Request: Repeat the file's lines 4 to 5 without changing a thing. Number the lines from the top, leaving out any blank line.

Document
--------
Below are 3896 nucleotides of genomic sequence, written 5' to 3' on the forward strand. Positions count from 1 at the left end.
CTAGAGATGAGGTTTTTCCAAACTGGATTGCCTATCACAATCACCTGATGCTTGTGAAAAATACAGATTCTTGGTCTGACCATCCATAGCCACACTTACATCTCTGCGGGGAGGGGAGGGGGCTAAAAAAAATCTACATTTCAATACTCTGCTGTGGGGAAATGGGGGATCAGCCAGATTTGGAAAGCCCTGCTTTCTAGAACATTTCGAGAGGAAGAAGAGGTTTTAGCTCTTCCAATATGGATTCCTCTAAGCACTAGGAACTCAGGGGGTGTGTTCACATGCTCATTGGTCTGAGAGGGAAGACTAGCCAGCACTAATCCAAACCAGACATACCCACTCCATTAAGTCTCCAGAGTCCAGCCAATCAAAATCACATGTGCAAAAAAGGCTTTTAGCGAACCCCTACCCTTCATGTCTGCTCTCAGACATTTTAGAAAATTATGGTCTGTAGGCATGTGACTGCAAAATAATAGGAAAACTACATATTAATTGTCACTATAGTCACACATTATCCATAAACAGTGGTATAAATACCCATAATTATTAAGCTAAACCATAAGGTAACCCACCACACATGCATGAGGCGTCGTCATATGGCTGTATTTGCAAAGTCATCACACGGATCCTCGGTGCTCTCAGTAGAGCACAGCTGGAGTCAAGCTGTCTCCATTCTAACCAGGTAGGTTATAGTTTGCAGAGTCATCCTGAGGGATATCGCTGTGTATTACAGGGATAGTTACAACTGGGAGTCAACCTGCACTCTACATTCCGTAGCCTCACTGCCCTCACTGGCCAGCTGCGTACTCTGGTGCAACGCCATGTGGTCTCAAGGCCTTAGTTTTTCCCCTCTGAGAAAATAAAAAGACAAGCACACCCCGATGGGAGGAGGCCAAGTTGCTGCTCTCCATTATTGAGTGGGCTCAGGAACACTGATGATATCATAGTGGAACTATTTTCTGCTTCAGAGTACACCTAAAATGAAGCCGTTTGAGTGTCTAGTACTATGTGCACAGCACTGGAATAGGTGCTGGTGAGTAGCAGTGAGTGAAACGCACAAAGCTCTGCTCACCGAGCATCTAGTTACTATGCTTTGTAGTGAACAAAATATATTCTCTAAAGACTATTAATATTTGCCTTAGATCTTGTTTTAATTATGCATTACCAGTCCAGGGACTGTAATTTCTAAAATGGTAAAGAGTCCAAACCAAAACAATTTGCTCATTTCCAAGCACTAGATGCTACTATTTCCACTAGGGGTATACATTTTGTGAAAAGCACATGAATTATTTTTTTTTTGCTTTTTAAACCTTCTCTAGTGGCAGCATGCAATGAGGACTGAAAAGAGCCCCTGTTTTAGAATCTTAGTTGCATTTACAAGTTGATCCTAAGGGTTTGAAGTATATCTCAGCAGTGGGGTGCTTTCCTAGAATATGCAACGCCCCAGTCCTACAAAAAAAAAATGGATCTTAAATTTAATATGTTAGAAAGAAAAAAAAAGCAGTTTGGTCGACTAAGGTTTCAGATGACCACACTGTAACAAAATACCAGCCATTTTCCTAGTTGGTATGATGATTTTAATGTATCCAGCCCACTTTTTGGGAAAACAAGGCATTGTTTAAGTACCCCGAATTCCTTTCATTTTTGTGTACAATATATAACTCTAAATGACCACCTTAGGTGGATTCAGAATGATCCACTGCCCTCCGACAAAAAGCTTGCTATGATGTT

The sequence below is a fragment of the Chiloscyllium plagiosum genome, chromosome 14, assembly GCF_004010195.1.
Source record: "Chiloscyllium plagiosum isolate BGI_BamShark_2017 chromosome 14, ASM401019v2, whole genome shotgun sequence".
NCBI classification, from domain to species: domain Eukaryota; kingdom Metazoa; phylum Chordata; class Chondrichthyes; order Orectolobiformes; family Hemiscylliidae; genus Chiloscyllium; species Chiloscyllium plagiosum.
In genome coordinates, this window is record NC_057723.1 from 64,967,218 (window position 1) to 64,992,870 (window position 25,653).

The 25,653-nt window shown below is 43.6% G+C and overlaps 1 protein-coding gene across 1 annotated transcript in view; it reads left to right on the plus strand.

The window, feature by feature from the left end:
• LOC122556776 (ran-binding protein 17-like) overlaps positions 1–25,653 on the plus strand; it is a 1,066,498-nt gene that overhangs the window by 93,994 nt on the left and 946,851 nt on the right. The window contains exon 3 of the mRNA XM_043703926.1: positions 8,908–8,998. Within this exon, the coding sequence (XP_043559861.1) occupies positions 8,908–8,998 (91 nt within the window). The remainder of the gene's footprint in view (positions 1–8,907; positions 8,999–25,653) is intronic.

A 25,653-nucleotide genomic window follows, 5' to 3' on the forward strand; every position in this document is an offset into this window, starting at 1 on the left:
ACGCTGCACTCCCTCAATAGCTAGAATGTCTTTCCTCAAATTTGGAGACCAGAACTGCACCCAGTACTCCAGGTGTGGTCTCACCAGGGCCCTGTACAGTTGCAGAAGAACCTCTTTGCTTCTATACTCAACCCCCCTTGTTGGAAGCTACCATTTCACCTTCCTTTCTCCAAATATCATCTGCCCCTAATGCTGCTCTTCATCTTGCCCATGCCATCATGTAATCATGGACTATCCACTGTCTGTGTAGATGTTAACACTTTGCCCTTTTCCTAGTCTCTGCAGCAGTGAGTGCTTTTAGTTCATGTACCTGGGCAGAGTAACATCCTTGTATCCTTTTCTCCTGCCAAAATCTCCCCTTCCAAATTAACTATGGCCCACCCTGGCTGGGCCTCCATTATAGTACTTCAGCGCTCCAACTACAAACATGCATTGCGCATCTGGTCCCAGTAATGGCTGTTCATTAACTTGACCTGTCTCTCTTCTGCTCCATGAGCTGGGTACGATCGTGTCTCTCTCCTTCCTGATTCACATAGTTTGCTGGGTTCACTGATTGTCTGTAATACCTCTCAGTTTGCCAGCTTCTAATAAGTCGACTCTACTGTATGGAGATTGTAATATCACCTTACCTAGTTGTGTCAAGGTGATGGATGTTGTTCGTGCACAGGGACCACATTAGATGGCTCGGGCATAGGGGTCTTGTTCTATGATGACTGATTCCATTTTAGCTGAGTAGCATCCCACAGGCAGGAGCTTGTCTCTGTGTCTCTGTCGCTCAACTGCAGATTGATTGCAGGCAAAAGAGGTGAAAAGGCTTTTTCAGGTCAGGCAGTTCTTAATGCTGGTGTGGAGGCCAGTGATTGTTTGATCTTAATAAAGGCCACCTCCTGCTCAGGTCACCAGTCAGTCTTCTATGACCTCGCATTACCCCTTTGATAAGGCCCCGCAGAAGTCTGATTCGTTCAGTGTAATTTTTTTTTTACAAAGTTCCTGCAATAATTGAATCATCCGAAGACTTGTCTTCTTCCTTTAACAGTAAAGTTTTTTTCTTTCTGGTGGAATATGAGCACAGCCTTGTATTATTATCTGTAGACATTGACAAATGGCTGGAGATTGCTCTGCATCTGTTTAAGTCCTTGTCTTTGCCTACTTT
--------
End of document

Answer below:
Source record: "Chiloscyllium plagiosum isolate BGI_BamShark_2017 chromosome 14, ASM401019v2, whole genome shotgun sequence".
NCBI classification, from domain to species: domain Eukaryota; kingdom Metazoa; phylum Chordata; class Chondrichthyes; order Orectolobiformes; family Hemiscylliidae; genus Chiloscyllium; species Chiloscyllium plagiosum.